Not all training programs, according to Swidler, were equally effective in preventing and treating HIV/AIDS. This and other shortcomings in the NGOs efforts, Swidler found, arose when the priorities of foreign volunteers were disconnected from local needs. Many volunteers had an idealized fantasy of helping the Other, which Swidler called the “romance of AIDS altruism.”

February 22, 2017

Ann Swidler on the Romance of AIDS Altruism

How is culture embedded within institutions? This central question drives the research of Ann Swidler, a professor of sociology at the University of California at Berkeley. The interplay between culture and institutions has taken her from investigating how middle-class Americans talk about love to studying the international AIDS effort in sub-Saharan Africa...

Recently, scholars are returning to scrutinize the interplay between business corporations and Latin American regimes. Early literature has already unraveled the close ties between business elites and authoritarian rules, from the state’s reliance on industrialists in developing a pro-market, open economy, to industrialists’ consent and sometimes-active support of coups d’état and ensuing state-led repression.

February 13, 2017

New Research on the Relationships between Businesses and Military Regimes under Latin America’s Cold War

State terror and human rights violations during Latin America’s authoritarian phase have been amply studied in the past two decades. Scholarship has revealed how Cold War military dictatorships and juntas-headed national security states detained, tortured, and disappeared hundreds of thousands of civilians— from indigenous groups in Central America to political activists...

Israeli Arab Talleen Abu Hanna, 21, poses on stage after she was announced as the first Miss Trans Israel. (AP Photo/Oded Balilty)

November 10, 2016

A Move Towards Acceptance of Transgender Women in the Middle East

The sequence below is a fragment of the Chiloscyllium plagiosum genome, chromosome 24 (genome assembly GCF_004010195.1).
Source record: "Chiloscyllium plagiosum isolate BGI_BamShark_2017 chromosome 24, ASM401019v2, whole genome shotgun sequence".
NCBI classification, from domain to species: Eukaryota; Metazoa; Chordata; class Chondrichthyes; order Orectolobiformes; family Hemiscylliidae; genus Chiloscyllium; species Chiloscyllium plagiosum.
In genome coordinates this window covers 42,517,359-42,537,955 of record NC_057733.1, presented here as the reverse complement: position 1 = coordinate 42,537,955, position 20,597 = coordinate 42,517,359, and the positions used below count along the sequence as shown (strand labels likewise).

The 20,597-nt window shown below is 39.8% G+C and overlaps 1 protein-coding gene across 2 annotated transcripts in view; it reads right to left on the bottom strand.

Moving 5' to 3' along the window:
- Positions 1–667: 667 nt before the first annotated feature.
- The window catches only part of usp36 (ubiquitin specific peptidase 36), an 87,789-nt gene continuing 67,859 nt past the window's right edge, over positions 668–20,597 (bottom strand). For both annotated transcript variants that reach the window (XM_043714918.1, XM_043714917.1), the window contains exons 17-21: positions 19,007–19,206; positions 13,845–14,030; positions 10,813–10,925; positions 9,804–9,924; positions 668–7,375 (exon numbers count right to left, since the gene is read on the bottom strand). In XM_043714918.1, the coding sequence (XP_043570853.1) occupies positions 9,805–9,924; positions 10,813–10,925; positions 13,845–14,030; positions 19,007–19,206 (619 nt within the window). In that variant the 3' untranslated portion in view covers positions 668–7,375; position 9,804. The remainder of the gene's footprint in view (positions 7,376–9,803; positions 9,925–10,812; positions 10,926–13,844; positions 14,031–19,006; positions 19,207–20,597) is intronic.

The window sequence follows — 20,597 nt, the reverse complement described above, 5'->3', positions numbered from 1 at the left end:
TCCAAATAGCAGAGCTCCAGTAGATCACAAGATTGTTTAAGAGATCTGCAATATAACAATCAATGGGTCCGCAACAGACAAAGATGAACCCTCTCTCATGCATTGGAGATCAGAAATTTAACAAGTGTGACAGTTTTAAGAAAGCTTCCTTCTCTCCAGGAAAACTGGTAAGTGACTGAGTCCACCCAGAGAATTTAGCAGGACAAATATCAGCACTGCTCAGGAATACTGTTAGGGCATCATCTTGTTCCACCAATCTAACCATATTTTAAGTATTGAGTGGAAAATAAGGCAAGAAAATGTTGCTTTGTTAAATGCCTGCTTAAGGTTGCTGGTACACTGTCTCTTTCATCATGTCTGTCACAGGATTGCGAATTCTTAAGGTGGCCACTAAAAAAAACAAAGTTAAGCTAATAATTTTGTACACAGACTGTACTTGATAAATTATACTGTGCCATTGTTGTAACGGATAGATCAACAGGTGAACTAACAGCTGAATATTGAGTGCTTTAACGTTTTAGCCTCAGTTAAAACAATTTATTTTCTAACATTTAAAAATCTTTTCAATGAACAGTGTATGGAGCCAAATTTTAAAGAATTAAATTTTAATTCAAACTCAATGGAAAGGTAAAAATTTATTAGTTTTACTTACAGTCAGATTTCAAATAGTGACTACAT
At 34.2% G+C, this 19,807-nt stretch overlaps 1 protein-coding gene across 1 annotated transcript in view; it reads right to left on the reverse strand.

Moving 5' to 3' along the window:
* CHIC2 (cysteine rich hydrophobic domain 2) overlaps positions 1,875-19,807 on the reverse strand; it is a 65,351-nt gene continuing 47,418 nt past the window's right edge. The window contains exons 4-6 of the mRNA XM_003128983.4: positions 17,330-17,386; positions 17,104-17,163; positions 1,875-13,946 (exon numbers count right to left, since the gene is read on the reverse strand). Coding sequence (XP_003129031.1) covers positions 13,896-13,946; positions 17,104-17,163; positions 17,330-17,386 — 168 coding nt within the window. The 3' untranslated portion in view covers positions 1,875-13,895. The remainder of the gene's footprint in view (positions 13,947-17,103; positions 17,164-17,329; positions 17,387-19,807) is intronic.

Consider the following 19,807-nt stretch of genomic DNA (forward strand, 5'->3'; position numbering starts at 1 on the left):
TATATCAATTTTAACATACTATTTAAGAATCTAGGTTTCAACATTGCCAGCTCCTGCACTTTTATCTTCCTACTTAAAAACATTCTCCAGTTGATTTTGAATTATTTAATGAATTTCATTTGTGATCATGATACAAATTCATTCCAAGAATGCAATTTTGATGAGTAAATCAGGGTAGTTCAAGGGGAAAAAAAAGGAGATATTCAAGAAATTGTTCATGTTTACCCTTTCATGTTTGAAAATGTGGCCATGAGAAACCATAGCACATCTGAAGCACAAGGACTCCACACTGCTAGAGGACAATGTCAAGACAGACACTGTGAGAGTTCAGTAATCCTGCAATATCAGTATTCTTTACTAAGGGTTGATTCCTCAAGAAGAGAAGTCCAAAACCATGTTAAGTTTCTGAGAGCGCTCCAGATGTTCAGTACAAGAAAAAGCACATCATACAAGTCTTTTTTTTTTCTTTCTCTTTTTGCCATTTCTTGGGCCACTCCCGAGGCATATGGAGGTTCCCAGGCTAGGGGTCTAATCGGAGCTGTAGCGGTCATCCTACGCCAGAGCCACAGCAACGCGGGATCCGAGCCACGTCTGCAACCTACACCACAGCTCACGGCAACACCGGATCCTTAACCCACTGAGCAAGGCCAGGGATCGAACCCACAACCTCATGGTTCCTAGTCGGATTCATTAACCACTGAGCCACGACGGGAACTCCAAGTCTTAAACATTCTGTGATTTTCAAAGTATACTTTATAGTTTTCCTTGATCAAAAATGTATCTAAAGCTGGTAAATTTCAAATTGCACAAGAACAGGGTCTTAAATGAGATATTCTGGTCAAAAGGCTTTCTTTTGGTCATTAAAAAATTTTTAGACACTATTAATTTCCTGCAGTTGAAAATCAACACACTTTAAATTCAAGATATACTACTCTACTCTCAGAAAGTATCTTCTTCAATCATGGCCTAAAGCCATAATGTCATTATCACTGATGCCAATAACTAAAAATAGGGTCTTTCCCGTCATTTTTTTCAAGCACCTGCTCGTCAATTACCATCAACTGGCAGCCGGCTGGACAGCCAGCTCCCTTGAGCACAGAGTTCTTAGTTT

On May 27, 2016, Talleen Abu Hanna, 21, became the first Miss Trans Israel. On an international scale, lesbian, gay, bisexual, and transgender individuals face discrimination not only by those in their communities, but also by...

Awlaki, a U.S.-born and U.S.-educated radical Muslim preacher, had been the target of a protracted mission to eliminate him, in an operation code-named “Objective Troy.” (New York Times)

December 10, 2015

Violence Committed by Americans against (Foreign) Americans

Mark Danner’s portrayal of the muted denunciation of human rights abuses during the now more than decade-long U.S.-led global “War on Terror” and the remission of the once honorable paradigm of the exposure of injustice leading to redress were especially poignant reminders of the current crisis in humanitarian thought and activism...

The Obama administration has made extensive use of drone attacks in Afghanistan, Pakistan, Iraq, Syria and Somalia, killing between 3,500 and 5,000 individuals. (CNN)

December 9, 2015

What Do We Do With What We Know? The War on Terror and Human Rights

Danner offered an incisive analysis of the current state of the United States’ War on Terror, an analysis that should not only sound alarm bells among European leaders as they choose military strikes as their response to the latest attack by ISIS in Paris, but also raises difficult questions about the part a human rights framework could play in putting an end to torture, indefinite detention...

Not only have human rights policies failed to alleviate economic inequality in the Mercosur region, but they have also, in some instances, perpetuated those very inequalities. (Vice)

November 19, 2015

The Human Right to Education and Economic Inequality

Focusing policies on tertiary-level education, Lauchner argues, rather than on primary and secondary education, has disproportionately benefited elites and perpetuated existing inequalities in society...

Nike’s track record on worker’s rights raises the question as to whether the Girl Effect is a “brand-led movement” or a movement to re-brand Nike. (Fastcompany.com)

November 21, 2015

Nike’s Girl Effect and the Privatization of Feminism

In 2009, Nike launched the Girl Effect, a “brand-led movement” targeting the alleviation of poverty among girls worldwide. The initiative advocates for investing in adolescent girls to create future workers and stimulate economic growth...

The kafala system—with all its legal underpinnings—is used to govern any worker within the country who is not a Gulf Cooperation Counsel national.(Al Jazeera)

November 15, 2015

Beyond Purely Legal or Economic Analyses of Migrant Laborer Abuses

The kafala is a system of laws and customs used to govern migrant workers in these countries. Some of the more egregious laws tie workers to one employer, enabling the confiscation of the workers’ passports during their stay in the country...